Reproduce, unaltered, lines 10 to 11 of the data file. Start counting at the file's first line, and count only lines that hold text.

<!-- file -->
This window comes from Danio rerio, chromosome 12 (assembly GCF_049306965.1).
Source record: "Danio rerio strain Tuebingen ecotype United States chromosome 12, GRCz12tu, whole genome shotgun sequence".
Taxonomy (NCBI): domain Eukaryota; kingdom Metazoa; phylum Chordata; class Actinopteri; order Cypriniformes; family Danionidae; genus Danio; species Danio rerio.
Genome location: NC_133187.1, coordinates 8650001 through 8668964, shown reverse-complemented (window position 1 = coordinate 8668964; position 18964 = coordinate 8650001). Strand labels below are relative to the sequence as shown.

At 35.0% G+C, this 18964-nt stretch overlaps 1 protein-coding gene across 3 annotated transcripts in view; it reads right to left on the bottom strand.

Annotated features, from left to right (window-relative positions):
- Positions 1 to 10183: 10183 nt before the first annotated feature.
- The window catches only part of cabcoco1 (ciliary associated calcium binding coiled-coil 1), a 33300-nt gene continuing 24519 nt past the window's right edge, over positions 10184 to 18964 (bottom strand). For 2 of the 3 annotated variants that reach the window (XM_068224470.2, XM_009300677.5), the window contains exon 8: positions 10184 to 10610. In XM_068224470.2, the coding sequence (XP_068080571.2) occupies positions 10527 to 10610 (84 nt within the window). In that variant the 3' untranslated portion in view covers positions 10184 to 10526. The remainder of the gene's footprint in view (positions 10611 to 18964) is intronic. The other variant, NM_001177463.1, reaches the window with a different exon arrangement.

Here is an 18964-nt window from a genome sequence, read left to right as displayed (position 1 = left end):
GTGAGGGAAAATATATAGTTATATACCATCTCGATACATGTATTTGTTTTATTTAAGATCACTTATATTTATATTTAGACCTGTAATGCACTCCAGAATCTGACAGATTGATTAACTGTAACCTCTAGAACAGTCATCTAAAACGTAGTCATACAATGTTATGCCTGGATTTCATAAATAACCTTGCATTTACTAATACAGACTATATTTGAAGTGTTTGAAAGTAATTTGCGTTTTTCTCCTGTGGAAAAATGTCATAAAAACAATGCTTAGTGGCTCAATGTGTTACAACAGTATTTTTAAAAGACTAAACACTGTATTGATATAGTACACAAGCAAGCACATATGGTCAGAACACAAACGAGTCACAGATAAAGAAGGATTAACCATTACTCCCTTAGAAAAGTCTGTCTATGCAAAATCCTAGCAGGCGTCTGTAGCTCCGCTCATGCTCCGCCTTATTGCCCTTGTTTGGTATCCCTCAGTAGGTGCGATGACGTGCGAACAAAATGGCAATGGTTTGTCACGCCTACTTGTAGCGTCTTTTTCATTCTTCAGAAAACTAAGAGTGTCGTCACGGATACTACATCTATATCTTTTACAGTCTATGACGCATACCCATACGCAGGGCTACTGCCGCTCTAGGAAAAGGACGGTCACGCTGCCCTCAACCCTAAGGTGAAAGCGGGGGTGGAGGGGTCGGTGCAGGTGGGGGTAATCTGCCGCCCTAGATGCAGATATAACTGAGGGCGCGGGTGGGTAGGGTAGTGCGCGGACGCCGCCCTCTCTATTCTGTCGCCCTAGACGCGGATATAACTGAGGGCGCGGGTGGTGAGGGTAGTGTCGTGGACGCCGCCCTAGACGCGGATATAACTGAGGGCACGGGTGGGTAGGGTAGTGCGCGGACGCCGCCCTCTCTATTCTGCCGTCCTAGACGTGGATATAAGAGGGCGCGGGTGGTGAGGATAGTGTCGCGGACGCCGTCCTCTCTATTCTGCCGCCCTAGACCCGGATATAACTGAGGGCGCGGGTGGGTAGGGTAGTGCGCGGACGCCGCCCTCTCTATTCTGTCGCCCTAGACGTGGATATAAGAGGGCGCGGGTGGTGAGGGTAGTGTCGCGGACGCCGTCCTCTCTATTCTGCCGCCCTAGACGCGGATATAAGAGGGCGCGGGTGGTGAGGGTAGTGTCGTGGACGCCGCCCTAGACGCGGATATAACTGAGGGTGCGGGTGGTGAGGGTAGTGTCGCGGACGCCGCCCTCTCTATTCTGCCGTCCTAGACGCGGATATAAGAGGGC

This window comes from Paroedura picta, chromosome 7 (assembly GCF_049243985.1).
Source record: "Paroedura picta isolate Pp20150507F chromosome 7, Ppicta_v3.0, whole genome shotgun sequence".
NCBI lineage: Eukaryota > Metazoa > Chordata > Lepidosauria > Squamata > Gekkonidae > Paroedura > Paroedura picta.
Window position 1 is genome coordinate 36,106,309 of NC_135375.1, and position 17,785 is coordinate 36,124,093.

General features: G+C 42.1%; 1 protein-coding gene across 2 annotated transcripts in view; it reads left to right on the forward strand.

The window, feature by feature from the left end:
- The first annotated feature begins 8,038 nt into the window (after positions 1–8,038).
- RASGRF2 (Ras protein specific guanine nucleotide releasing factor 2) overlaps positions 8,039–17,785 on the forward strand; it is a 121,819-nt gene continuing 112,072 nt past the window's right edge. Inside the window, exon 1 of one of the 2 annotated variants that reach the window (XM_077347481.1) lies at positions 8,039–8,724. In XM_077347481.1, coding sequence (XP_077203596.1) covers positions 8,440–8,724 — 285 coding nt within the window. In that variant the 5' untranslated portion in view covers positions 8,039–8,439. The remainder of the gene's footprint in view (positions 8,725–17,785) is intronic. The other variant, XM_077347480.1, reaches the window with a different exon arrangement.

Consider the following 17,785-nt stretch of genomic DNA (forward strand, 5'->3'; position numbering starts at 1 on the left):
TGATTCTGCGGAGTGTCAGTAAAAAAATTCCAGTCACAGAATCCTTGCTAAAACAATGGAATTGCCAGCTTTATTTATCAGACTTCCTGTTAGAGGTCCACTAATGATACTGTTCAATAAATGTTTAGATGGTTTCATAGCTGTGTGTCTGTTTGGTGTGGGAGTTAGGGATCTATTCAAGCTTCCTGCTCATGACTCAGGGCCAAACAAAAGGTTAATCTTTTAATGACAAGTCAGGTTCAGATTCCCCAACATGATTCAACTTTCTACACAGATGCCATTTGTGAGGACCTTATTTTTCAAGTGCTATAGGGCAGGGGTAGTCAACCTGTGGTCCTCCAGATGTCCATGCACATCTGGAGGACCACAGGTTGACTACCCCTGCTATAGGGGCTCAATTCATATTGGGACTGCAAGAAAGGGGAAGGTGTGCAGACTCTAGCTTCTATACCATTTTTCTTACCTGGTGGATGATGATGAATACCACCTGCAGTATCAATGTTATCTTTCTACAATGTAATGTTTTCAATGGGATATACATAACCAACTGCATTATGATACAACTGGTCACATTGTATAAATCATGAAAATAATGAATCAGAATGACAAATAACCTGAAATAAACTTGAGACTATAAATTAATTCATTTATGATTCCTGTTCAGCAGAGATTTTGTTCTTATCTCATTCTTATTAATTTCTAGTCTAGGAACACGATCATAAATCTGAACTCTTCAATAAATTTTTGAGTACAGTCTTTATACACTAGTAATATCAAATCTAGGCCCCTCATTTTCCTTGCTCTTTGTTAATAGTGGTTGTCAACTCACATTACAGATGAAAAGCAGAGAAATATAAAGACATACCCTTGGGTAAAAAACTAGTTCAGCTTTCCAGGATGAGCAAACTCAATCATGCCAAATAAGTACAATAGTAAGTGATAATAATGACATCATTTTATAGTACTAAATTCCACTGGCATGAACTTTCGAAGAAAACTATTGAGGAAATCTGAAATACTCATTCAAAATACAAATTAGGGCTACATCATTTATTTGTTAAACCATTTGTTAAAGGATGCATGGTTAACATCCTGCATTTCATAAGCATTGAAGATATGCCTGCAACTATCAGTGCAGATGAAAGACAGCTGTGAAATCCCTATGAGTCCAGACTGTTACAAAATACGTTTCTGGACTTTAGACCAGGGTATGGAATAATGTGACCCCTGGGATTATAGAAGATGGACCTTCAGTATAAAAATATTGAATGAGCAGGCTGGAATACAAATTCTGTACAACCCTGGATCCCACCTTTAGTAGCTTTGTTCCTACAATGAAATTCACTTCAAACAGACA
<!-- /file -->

GTGAGGGAAAATATATAGTTATATACCATCTCGATACATGTATTTGTTTTATTTAAGATCACTTATATTTATATTTAGACCTGTAATGCACTCCAGAATCTGACAGATTGATTAACTGTAACCTCTAGAACAGTCATCTAAAACGTAGTCATACAATGTTATGCCTGGATTTCATAAATAACCTTGCATTTACTAATACAGACTATATTTGAAGTGTTTGAAAGTAATTTGCGTTTTTCTCCTGTGGAAAAATGTCATAAAAACAATGCTTAGTGGCTCAATGTGTTACAACAGTATTTTTAAAAGACTAAACACTGTATTGATATAGTACACAAGCAAGCACATATGGTCAGAACACAAACGAGTCACAGATAAAGAAGGATTAACCATTACTCCCTTAGAAAAGTCTGTCTATGCAAAATCCTAGCAGGCGTCTGTAGCTCCGCTCATGCTCCGCCTTATTGCCCTTGTTTGGTATCCCTCAGTAGGTGCGATGACGTGCGAACAAAATGGCAATGGTTTGTCACGCCTACTTGTAGCGTCTTTTTCATTCTTCAGAAAACTAAGAGTGTCGTCACGGATACTACATCTATATCTTTTACAGTCTATGACGCATACCCATACGCAGGGCTACTGCCGCTCTAGGAAAAGGACGGTCACGCTGCCCTCAACCCTAAGGTGAAAGCGGGGGTGGAGGGGTCGGTGCAGGTGGGGGTAATCTGCCGCCCTAGATGCAGATATAACTGAGGGCGCGGGTGGGTAGGGTAGTGCGCGGACGCCGCCCTCTCTATTCTGTCGCCCTAGACGCGGATATAACTGAGGGCGCGGGTGGTGAGGGTAGTGTCGTGGACGCCGCCCTAGACGCGGATATAACTGAGGGCACGGGTGGGTAGGGTAGTGCGCGGACGCCGCCCTCTCTATTCTGCCGTCCTAGACGTGGATATAAGAGGGCGCGGGTGGTGAGGATAGTGTCGCGGACGCCGTCCTCTCTATTCTGCCGCCCTAGACCCGGATATAACTGAGGGCGCGGGTGGGTAGGGTAGTGCGCGGACGCCGCCCTCTCTATTCTGTCGCCCTAGACGTGGATATAAGAGGGCGCGGGTGGTGAGGGTAGTGTCGCGGACGCCGTCCTCTCTATTCTGCCGCCCTAGACGCGGATATAAGAGGGCGCGGGTGGTGAGGGTAGTGTCGTGGACGCCGCCCTAGACGCGGATATAACTGAGGGTGCGGGTGGTGAGGGTAGTGTCGCGGACGCCGCCCTCTCTATTCTGCCGTCCTAGACGCGGATATAAGAGGGC

This window comes from Paroedura picta, chromosome 7 (assembly GCF_049243985.1).